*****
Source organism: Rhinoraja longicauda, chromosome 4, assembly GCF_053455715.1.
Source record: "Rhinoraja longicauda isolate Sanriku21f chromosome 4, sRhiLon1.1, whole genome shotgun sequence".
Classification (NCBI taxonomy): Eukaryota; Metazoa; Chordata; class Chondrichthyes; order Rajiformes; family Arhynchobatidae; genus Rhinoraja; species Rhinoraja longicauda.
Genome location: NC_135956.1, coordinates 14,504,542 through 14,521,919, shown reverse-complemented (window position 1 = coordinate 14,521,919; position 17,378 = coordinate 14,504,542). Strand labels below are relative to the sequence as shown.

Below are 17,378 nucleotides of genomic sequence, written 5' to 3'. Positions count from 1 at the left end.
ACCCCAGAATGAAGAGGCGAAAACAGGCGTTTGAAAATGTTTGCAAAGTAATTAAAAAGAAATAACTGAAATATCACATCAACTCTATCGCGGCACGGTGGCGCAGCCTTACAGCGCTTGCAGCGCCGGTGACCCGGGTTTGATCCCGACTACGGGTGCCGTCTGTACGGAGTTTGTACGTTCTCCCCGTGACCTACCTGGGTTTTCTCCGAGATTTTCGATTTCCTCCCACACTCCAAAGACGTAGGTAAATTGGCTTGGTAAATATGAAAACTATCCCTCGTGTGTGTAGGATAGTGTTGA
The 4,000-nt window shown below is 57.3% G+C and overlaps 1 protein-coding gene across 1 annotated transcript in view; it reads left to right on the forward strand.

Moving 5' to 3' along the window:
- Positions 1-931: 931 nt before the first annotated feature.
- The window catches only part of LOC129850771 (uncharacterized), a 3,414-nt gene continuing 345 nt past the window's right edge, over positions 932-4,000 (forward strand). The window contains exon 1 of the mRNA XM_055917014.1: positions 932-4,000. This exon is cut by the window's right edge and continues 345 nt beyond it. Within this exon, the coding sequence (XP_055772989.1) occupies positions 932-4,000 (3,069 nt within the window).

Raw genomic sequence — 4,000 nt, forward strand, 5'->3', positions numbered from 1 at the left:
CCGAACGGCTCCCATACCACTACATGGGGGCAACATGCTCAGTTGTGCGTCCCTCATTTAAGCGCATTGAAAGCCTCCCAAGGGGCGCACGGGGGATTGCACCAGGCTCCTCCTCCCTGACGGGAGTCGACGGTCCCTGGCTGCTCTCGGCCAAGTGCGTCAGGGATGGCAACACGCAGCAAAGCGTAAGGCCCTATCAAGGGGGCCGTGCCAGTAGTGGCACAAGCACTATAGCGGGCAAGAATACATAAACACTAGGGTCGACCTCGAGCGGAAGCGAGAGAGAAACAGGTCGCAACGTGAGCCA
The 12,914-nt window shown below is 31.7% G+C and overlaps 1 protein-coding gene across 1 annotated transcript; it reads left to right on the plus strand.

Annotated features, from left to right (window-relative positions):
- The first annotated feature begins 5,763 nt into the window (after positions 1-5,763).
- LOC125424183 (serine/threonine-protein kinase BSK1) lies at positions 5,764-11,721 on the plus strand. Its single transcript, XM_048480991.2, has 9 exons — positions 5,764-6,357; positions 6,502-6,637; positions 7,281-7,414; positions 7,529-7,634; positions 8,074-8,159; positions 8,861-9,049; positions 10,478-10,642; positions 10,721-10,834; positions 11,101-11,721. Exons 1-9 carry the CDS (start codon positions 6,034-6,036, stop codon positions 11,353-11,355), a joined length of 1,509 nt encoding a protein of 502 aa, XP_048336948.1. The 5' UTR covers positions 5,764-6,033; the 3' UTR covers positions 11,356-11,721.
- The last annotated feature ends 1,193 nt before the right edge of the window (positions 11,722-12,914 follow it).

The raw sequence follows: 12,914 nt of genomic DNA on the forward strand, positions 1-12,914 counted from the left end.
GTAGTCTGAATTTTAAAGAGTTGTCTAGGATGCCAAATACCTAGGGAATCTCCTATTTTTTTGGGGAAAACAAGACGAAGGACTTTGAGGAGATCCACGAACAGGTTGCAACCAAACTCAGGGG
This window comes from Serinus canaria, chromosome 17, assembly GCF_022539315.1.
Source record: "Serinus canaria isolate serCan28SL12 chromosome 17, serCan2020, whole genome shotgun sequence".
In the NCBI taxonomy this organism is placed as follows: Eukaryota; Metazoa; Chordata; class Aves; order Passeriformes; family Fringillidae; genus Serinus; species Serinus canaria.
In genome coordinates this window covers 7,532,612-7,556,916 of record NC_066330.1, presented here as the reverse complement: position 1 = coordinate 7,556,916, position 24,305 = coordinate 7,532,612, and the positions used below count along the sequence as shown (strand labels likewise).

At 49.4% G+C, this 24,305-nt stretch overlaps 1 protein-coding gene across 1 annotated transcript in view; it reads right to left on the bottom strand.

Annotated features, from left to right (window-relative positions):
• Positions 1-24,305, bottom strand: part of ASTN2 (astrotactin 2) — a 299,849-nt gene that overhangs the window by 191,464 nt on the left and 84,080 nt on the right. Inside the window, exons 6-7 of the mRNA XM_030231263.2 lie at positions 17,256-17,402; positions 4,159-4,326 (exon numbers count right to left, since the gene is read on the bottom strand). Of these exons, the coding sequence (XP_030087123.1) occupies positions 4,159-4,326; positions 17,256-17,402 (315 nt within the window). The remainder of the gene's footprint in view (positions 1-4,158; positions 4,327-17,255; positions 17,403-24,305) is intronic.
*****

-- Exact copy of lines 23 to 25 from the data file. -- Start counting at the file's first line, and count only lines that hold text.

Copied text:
In genome coordinates this window covers 7,532,612-7,556,916 of record NC_066330.1, presented here as the reverse complement: position 1 = coordinate 7,556,916, position 24,305 = coordinate 7,532,612, and the positions used below count along the sequence as shown (strand labels likewise).

At 49.4% G+C, this 24,305-nt stretch overlaps 1 protein-coding gene across 1 annotated transcript in view; it reads right to left on the bottom strand.

Annotated features, from left to right (window-relative positions):